The Art of Noise

Silence, as they say, is a non-reactive rare earth metal. In which case, noise is a precious though abundant element.

The problem is: where do you go for noise? How do you achieve it?

Well, I suggest that an average primary classroom is a good place to start: in there is all human noise - the hum of work, the mutter of conspiracy, the febrile buzz of unconscious flirtation (and that's just the teacher and assistant), the groans of pain, the sneers of hate.

It's all there, and in any good classroom they mix and mould all together, giving an outsider the impression of some kind of productivity. Whereas, what really exists is a sort of subdued revolution, consisting of all the adult, sub-adult and immature minds in that room, dancing together in felcitious concert.

Look for noise in the scribbling of pencils, in the sharpening of the same, in the bloated silence of the rubber, in the pregnancy of the staring into space, in the glare of the teacher, in the misread glance of enthusiasm from educator to pupil: at every stage the noise.

Even to the warlike roars, chants and screams of the playground. This is where we act all politics, from the tribal disputes to the sophisticated attempts to bring protagonists together (usually without genuine success, thus guaranteeing yet another League of Nations fiasco).

Into the frustrated scraping of chairs and all too rapid scuffling of coats at the end of the day. Noise, meaningful noise, what it means to be a community.

A surviving, thriving community.

Thursday, 22 January 2009

New Year, Etc....

I wonder if the thing is not so much to renew yourself, through resolutions, or by some arbitrary action to appear to be changing - but to recognise yourself anew. By which I mean, see what it was that had been holding you back, and see what you were before that happened.

Very few of us can look back at ourselves with honesty. For one thing, we genuinely forget what we were like. Through the difficult patch, we come, as through all kinds of memory, to see ourselves as perfect before. This "memory cheats" thing must be some kind of survival device.

You are what you are: you will probably not succeed in changing that significantly, unless something happens to you - shocks you, in some way. But how do you know that what you think you are is what you are? In the muddle, the wave of relationships, the power games they need, the way that they grow around you like your most comfortable clothes, in all this, it is hardly a surprise that you look in the mirror and you don't quite see yourself, but instead see yourself looking a certain way (good or bad) "in that". Your perception is coloured by something that is not, in fact, you.

So what are you, then? How do you recover or recognise what it is that you are and what you can do with it?

I think this is where New Year's Resolutions come in, and the psychology of hope- especially the kind of vicarious hope that we have seen lately. But these are more likely to represent what we want to be, not what we are.

To be honest, I have no idea. I look for the answer in words, in alcohol, in staring at the mirror, even in -yuk- work (which is usually the way of blocking self off altogether): but no answers are forthcoming.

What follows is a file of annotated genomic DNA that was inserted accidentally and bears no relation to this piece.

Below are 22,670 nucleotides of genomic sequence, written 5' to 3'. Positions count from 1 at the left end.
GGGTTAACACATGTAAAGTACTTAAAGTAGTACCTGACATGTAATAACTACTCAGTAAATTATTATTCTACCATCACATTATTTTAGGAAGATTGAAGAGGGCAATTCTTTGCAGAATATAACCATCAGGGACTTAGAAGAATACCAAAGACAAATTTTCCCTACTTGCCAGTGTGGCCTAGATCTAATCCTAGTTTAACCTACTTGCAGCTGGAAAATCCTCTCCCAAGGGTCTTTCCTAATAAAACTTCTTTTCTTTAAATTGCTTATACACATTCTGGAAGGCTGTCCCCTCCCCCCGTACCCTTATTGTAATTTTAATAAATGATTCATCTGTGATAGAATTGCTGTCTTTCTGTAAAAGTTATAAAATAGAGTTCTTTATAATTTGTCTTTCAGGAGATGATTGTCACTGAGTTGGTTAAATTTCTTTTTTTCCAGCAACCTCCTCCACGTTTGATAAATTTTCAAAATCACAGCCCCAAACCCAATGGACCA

Is it possible, after all, that it is very difficult to know how to recognise yourself? Or is it me?

Friday, 16 January 2009


I've just spent the evening on...FACEBOOK.

Fuck me, I'd rather admit to spending it wanking over porn.

but I wasn't, so I can't.

Never Let Me Down (again)

From up here I can see the gutters, the filthy gutters, the ones I am supposed to be looking up from at the stars. But no: I can see the fag ends, the leaf-mulch, the filth of the Thames, the blood of the rodents and the accumulated dirt of the valley floor.

The stars are behind me; though I can't see them I see their faint reflections in the dirt. They are diminished in the passage of light, even in the beauty of soil.

From here I travel through empty boughs and over the hardly moving meadow grass: the wild barley stays brittle in the stillness. There it is, dark, monochrome, given a sort of sub-illumination, unnoticed.

No-one cares about the stars, but the boughs hold tall over the valley, full and broad. They stand, despite the fall of time. They simply hold.

Give me the dirt, the essence of life and the rain, over a fascist, body-worshipping, death-cult sun-regime - any time.

Give me the lush, sinking soil on any day of my life. Let me look, fly, fall, sink and then merge in the full body of the ground.

Then I see the stars.

They are nothing. Literally nothing.

Here, life bleeds into soil and back again. Ideas crawl into the air and are picked up, mainly by people who don't want them.

Saturday, 3 January 2009

Matt Smith

He's got the face for it...that's for sure. I was worried a young actor might just be cast for eye candy but his face has got real possibilities!

Good luck, Matt, I am insanely jealous.

Live Blogging the New Who Announcement

...come on, get on with it....RTD going on and on at the moment...zzzzz....hurry up....

Ah...a flashback sequence....oh I still love Peter Davison as Who...

David Tennant reckons it's the youngest Doctor...hmm...who's that then? Not David Morrissey then! Sadly.

hmmm...running down the Doctors now...zzzz...

OMG this means the new Doctor is going to be younger than me! Holy moley that's how you know you're getting older.

You know I really like Jon Pertwee's Doctor these days. I think he is a brilliant Doctor. I didn't like him as a kid but these days I do like the more sort of aggressive character of the 3rd Doctor. The Doctor as a fully paid up member of the establishment...

OMG the new Doctor is 26!!! Oh no I am getting old now....

Oh....I don't recognise his face....Matt Smith.

Who the hell is he?